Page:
Brian Baker a resident of Tumbler Ridge, B.C. a former long time resident of Chetwynd, B.C. passed away on March 8th, 2004 in Tumbler Ridge at the age of 70 years.
A memorial service was held on Saturday March 13th, 2004 at 2:00 p.m. from the Legion Hall in Chetwynd.
Pastor Bill Evans officiated, interment followed in the Tuscoola Mountain Cemetery.
Brian was born in Vancouver in 1933 at St. Paul?s Hospital in Vancouver, B.C. He was the first child of Catherine and Ed Baker. His sister, Heather, was born 7 years later. Heather was always trying to get Brian in trouble with his parents. One day she found some of his drawings of nudes he had done from Playboy magazines and took them to his parents. His dad thought Brian would make a pretty good artist. As Brian grew up his interests included hunting, fishing and camping. This made him a natural for helping his Dad run a sporting goods store.
In 1953 he married Jill Emerton-Court and had six children: Jan, Sue, Rob, Maggie, Mark, and Barb. He divorced and moved north to Chetwynd in 1972. In 1978, on Friday the 13th, he met Sherry Berringer at the Elks. Two weeks later they were engaged and six months later they were married in Victoria, B.C. They moved to Bella Bella where Brian taught Industrial Arts at the Band School. Brian and Sherry traveled to Nova Scotia in 1980 to visit Sherry?s parents for a year. They then moved back to Chetwynd where Brian worked in construction for Don Swanton.
Brian wrote a nature column for the Chetwynd paper called, ?Fur, Fin, and Feathers? under the pen name of ?Silvertip?. He wrote several short articles for the tourist magazine ?Tales of the Hart? as well as his own poetry. In 1983 Brian got his grade 12 and said, ?Well, it only took me 50 years.? Shelly got Shelly Proctor to silkscreen a t-shirt with Grad 83 for his accomplishment.
In 1983 he became a teacher?s aide for School District #59 and worked in that capacity for 10 years until his retirement. In 1987, he and Sherry bought a place at Moberly Lake and resided there for 13 years. During that time, there was much hunting and fishing on West Moberly River with many a Dolly Varden caught for supper and many a moose roast enjoyed with company.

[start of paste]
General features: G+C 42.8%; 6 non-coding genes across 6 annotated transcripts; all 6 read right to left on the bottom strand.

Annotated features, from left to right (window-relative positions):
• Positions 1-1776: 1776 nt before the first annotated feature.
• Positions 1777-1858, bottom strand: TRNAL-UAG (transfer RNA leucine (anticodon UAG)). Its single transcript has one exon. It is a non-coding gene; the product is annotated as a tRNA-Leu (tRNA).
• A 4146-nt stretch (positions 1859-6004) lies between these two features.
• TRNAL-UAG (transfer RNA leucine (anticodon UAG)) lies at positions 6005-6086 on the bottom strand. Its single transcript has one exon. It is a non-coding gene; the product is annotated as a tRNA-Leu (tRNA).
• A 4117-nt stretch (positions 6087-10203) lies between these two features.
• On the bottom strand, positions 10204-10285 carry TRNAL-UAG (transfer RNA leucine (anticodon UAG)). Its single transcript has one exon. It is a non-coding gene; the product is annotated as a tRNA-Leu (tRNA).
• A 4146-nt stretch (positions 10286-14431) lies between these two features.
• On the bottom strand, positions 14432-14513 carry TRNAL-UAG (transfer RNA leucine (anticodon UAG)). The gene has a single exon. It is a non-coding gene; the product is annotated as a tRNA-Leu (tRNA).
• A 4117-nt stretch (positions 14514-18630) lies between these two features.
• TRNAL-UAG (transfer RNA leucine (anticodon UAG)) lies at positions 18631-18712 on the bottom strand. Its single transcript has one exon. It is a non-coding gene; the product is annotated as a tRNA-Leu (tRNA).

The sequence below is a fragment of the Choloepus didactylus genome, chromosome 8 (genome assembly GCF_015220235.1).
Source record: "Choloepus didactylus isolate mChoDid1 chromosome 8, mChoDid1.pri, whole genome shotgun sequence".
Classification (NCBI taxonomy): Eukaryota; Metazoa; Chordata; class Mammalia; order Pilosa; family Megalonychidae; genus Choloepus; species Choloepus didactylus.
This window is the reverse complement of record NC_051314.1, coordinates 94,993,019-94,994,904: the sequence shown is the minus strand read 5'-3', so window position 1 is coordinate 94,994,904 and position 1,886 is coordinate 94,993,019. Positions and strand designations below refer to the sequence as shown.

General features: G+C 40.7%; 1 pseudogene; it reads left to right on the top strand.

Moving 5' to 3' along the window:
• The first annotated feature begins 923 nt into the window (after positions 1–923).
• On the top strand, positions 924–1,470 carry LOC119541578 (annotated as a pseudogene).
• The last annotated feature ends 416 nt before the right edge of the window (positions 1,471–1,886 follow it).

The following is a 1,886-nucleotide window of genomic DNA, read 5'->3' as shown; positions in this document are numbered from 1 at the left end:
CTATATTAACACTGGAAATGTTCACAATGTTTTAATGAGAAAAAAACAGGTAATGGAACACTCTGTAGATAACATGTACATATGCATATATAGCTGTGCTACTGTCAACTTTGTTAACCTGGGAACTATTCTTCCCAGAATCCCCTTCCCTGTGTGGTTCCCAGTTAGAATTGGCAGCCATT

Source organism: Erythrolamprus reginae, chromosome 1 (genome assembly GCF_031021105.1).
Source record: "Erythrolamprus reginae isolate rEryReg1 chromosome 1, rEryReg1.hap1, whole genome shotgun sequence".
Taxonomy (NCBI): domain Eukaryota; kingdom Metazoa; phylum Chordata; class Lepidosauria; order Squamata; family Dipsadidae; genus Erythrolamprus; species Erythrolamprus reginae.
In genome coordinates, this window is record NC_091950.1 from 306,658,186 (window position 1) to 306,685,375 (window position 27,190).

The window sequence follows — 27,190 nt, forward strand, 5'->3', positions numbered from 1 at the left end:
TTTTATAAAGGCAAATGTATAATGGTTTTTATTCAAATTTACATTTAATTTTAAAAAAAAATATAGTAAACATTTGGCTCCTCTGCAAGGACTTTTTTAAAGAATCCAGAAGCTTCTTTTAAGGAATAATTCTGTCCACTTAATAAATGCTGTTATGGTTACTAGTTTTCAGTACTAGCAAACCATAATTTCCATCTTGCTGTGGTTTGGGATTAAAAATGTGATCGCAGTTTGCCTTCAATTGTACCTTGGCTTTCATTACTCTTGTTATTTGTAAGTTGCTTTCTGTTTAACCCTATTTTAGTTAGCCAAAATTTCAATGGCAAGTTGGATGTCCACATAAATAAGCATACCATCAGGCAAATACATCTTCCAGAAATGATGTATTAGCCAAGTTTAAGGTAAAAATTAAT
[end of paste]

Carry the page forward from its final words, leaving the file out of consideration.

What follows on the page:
Brian was always interested in nature, history and archeology, and especially in dinosaurs and birds. When he was younger he had banded with the Canadian Wildlife. When he moved to Tumbler Ridge in 2000, he became co-chair of TROG, the Tumbler Ridge Ornithology Group. He brought in speakers for the club and went on several outings for bird watching, including what he called an ?Owl Prowl.? He built bird feeders and nest boxes for the club and donated a suggestion box for the newly opened Moose Flats Observatory just outside of Tumbler.
He was a carpenter, electrician, plumber, writer, artist, actor and conservationist. Brian had a love of learning and he was always willing to take the time to teach others what he knew. He had a great sense of humour and loved to tell stories. No matter how many times he told the same story, it was always funny. He was a good friend and knew how to listen and support anyone with a problem. He was generous not only with his time but with anything he owned.
He was a kind and loving husband, father, grandfather and great-grandfather and will be greatly missed.
Memorial arrangements were under the care of Reynars Funeral Home and Crematorium, Dawson Creek, B.C.